She chooses to fo­cus, in­stead, on “the great things that come with that. You get to carry all these fan­tas­tic ex­pe­ri­ences wher­ever you go – mem­o­ries and depths of friend­ships.”

Watts de­lib­er­ately avoided build­ing a ca­reer based on her looks and there­fore can ex­pect to en­joy more longevity than many of her peers. “For the most part, I’ve cho­sen roles that aren’t cen­tred on van­ity,” she ex­plains. “I’m pre­pared to look old if I have to, that’s not a prob­lem.”

With a busy life, par­tic­u­larly when she’s work­ing, Watts has a tried-andtrue de-stress­ing method: “I love a hot bath at the end of the day, and if I’m work­ing – which can mean 12 to 14-hour days – it’s re­ally just about get­ting home and get­ting into bed. On the week­ends I’ll have a nice din­ner with friends, a glass of wine or two, and I like to cook, but on school nights I rarely do any­thing so­cial.”

She may take school nights se­ri­ously, but a few of her fa­mous col­leagues tell Stel­lar she brings plenty of joy to her work en­vi­ron­ment, too. Jake Gyl­len­haal, who co-starred with Watts in De­mo­li­tion this year, says: “She al­ways plays tor­tured roles, but ac­tu­ally in per­son she is easy­go­ing, light. She is an ex­tra­or­di­nary ac­tor and has no van­ity. She doesn’t give a sh*t about the nor­mal trap­pings we put on ac­tresses or how peo­ple per­ceive her. To me, that’s where she’s fun.

“She’s very funny and en­er­getic,” he adds. “Some­times I could just sit across from her and she’d make me laugh. I’ve known her for quite a long time, through some pretty tough times and some lovely times. Some­times, while I’m shoot­ing a scene, I can’t be­lieve I’m re­ally work­ing with a cer­tain ac­tor. When we did De­mo­li­tion, I felt, ‘ She wants to be in a movie with me?’”

Along with act­ing suc­cess comes red-car­pet obli­ga­tions. Not all stars are com­fort­able with mod­el­ling glam­orous cou­ture gowns on the world stage, but Watts car­ries it off with aplomb. De­signer and film direc­tor Tom Ford, known for out­fit­ting Hol­ly­wood’s elite – in­clud­ing Watts for the 2014 Golden Globes – tells Stel­lar she is one of his most low-main­te­nance clients.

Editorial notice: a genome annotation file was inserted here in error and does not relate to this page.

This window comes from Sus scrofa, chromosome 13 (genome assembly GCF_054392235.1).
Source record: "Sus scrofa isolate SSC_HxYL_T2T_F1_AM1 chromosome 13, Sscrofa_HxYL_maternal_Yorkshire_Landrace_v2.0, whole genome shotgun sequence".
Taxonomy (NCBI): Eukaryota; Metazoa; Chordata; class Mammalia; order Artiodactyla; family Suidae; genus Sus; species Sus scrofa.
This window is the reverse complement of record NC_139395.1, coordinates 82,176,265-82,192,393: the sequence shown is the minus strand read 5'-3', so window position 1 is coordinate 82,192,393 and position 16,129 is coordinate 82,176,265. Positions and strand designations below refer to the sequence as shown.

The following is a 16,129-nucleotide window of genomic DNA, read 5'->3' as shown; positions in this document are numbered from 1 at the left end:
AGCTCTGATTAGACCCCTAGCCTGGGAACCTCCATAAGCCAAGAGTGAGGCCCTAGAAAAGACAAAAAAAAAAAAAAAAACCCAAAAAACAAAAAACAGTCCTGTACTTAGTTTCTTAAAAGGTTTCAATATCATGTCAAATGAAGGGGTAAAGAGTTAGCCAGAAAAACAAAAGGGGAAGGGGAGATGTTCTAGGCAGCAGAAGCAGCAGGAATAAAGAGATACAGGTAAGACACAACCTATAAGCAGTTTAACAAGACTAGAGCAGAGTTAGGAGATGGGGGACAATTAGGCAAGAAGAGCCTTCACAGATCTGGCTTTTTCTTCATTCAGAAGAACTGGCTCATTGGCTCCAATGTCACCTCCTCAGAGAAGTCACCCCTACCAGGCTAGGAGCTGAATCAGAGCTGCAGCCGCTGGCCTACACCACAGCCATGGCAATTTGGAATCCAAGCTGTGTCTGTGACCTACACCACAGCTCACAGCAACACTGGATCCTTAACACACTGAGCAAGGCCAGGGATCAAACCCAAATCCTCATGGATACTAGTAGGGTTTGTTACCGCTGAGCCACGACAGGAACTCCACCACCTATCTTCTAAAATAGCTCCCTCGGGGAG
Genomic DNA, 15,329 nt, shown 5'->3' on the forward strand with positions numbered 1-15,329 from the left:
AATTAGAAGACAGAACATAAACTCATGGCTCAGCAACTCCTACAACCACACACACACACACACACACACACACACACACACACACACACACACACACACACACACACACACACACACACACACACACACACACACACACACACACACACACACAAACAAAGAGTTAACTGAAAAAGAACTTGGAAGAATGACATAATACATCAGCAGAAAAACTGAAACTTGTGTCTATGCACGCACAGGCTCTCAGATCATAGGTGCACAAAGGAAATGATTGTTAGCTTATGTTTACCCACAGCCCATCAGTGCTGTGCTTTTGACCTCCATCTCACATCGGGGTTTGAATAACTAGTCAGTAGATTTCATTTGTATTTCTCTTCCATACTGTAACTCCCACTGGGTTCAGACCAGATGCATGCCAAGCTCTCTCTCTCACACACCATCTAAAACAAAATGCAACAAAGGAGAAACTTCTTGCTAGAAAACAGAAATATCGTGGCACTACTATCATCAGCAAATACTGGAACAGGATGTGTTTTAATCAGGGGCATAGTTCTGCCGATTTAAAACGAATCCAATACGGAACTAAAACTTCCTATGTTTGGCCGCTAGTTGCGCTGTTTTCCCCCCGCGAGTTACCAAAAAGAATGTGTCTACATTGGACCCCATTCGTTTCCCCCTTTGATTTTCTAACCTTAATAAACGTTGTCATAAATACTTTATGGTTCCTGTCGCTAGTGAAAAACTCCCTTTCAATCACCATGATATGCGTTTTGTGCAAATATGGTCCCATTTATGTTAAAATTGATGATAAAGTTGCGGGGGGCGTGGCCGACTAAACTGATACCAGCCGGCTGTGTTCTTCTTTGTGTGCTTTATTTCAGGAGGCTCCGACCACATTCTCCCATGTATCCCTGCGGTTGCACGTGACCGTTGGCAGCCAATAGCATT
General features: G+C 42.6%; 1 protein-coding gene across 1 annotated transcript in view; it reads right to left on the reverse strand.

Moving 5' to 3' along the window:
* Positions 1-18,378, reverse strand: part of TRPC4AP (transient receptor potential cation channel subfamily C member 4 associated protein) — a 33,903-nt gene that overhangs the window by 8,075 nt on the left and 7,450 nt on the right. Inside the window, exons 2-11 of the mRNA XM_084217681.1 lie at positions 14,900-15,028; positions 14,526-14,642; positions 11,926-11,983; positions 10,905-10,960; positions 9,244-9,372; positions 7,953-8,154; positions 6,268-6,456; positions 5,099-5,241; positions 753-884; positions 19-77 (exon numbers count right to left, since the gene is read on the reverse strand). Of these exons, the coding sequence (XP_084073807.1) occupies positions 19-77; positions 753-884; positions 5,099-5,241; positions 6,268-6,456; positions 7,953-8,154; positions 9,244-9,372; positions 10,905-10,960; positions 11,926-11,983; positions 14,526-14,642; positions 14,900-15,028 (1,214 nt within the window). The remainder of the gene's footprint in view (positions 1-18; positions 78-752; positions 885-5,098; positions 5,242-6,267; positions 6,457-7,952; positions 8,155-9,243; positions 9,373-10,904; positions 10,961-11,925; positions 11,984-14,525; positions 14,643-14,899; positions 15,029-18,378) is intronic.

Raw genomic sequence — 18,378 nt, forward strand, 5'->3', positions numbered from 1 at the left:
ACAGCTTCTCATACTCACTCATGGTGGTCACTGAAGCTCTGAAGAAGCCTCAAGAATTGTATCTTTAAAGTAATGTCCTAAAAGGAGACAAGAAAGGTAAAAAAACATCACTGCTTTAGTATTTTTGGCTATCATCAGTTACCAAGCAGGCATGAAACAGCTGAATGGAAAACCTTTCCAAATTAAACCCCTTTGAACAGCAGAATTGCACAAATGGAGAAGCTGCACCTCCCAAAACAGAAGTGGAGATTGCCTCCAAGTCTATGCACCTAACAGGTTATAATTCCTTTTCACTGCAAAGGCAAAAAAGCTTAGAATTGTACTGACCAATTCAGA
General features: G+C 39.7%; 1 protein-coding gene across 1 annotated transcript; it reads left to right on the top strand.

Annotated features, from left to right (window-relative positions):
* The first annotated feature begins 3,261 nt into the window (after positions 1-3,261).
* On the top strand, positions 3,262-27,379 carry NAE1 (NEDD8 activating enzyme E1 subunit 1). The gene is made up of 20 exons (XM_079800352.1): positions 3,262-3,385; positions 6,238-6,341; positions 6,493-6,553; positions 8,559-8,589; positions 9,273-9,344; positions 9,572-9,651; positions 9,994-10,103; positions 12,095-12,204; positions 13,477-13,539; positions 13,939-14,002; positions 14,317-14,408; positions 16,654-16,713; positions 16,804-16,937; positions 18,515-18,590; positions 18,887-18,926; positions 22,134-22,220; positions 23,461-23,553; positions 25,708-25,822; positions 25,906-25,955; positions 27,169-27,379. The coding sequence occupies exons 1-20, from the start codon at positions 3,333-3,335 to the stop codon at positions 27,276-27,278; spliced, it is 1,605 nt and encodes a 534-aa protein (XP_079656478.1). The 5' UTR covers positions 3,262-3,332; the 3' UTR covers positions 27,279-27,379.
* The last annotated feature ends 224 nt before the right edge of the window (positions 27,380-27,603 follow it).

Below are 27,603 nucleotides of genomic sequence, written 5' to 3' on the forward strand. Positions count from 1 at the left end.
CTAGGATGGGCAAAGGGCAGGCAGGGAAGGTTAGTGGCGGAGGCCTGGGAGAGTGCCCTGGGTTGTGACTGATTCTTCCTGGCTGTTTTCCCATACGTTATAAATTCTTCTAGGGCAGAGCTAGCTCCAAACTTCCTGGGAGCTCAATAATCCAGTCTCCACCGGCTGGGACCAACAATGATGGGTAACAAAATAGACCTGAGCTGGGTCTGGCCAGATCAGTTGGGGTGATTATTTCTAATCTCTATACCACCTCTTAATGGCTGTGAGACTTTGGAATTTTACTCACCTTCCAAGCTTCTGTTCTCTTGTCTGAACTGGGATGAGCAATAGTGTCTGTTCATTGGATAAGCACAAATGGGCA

“Naomi is so easy,” he says. “She’s beau­ti­ful and she has what our cul­ture would tell us is a flaw­less body. She knows what she likes, she knows what she doesn’t like and what looks good on her.

“It’s less chal­leng­ing dress­ing peo­ple like Naomi or Ju­lianne Moore, be­cause they have their own def­i­nite sense of style. Most girls are so ter­ri­fied these days. You look back at the ’60s and ’70s, where peo­ple could wear wild things, but now they’re all fear­ful. Now they have to step into a 360-de­gree cam­era and all these TV shows rip them apart with com­ments like, ‘She looks ter­ri­ble, her shoes are aw­ful.’ It’s highly stress­ful for some­one to choose what to wear.”

For the most part, though, Watts en­joys the pomp and cer­e­mony of the red car­pet. “There’s def­i­nitely a time and place for van­ity. It’s nice that you get ex­perts com­ing to your house mak­ing you look your ab­so­lute best. It’s time-con­sum­ing but it can be fun. I try to re­mind my­self to do it as grace­fully and nat­u­rally as pos­si­ble.”

One of those ex­perts is her stylist, Jeanann Wil­liams – who is her older brother Ben’s ex-girl­friend, and the mother of her niece, Ruby. “De­sign­ers love to work with Naomi,” says Wil­liams. “On the red car­pet, she knows how to honour the dress, knows how to pose and how to wear it.”

``it´s prob­a­bly harder age­ing in the spot­light. there´s more judge­ment´´